She stole my phone this morning. I almost shit a brick as I heard her sneaking in, my mama spidey sense that wakes you up from deep sleep when they come close or are hurt or that just knows, always knows. In your body, in your soul, in your heart.
She snuck in and I could hear her trying to be so quiet so she wouldn’t wake daddy and mama up. I heard her as she took my phone off the charger and unplugged it. Confused at first what was going on in the fuzziness of sleep as she unlocked it with my passcode and panicked as I thought about all the boundaries crossed and what a failed terrible mother I must be.
I took a deep breath, preparing myself for whatever this would be. For the mistake, for the impulsivity of a newly six year old, for the temptation of cartoons and screen time.
We have really strict rules around screen time in our home. It’s a rule she hates because it’s so unfair mama and she is right, it is unfair.
And sometimes she sneaks in extra time, and the regret later as her body betrays her with the merciless nausea and the migraines and I don’t feel good. But she’s six. Newly six. She’s six and it’s hard and can I blame her? I love screen time too.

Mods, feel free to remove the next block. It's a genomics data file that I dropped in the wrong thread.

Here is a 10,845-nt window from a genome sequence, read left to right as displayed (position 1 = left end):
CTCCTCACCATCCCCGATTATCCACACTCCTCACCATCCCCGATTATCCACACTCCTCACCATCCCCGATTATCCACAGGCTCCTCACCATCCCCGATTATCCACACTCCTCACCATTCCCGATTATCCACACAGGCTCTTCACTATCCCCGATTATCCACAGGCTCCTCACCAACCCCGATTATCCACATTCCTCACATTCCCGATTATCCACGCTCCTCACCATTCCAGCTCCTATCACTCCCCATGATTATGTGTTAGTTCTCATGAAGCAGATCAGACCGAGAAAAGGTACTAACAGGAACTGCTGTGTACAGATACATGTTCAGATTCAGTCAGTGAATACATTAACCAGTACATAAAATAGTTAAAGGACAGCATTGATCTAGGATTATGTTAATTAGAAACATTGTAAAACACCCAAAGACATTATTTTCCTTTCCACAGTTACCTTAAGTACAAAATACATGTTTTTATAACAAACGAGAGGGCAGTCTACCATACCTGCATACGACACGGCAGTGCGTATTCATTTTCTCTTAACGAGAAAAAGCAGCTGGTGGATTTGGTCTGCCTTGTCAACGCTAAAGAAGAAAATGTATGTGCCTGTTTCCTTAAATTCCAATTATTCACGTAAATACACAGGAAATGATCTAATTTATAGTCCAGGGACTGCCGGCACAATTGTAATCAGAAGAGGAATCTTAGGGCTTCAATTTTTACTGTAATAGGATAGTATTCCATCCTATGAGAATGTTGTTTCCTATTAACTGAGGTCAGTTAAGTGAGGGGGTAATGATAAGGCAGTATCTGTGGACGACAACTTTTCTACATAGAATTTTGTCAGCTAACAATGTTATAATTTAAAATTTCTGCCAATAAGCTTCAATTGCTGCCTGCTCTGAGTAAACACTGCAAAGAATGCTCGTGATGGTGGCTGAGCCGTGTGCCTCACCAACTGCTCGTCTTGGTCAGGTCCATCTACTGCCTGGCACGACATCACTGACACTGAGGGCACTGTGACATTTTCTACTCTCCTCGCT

So as she sneaks off with my phone and my heart breaks because no no no no no no. Oh Ella Grace.
I know I’m the specialist. I know we stand by Respectful Parenting and all the beautiful ways it has mothered her and our family into the kind, loving, smart, assertive, caring, goofy little girl she is but oh how my heart breaks.
You’re not a thief Ella Grace.
So I brace myself for the tears and meltdown that will come and when I gather enough courage and mama heart to go into the living room and then this.
I see her doing this.
Oh mama, how could you forget.
Get curious before critical.
There was a reason, there’s always a reason whether right or wrong or just the other side of the coin. Her version of truth that is still truth and valid.
“It’s the most beautiful sunrise I’ve ever seen mama. I didn’t want you to miss it.”
She saw the most beautiful sunrise she’d seen in her life and she snuck in and risked certain death, punishment, consequences, wrath, anger, frustration so she could share it with me.
She didn’t want to wake us to ask because she knew it was early. Early enough that she caught the magnificent sunrise that painted the sky.
And of all the people she wanted to share her piece of magic with, she chose us.
She broke some rules. She knew she shouldn’t touch our devices without permission.
Here’s the problem with motherhood. It’s that there are always gray areas. Areas that push and pull. Areas that ask for heart and mama. Gray areas.
So we talk about why we have these rules and how boundaries keep us safe. We talk about how grateful we are to be included and to have front row seats to the little big girl she’s becoming.
But most of all, my mama heart breathes a sigh of relief. We’re doing good. She’s a good kid. We’re okay. We’re okay. We’re okay.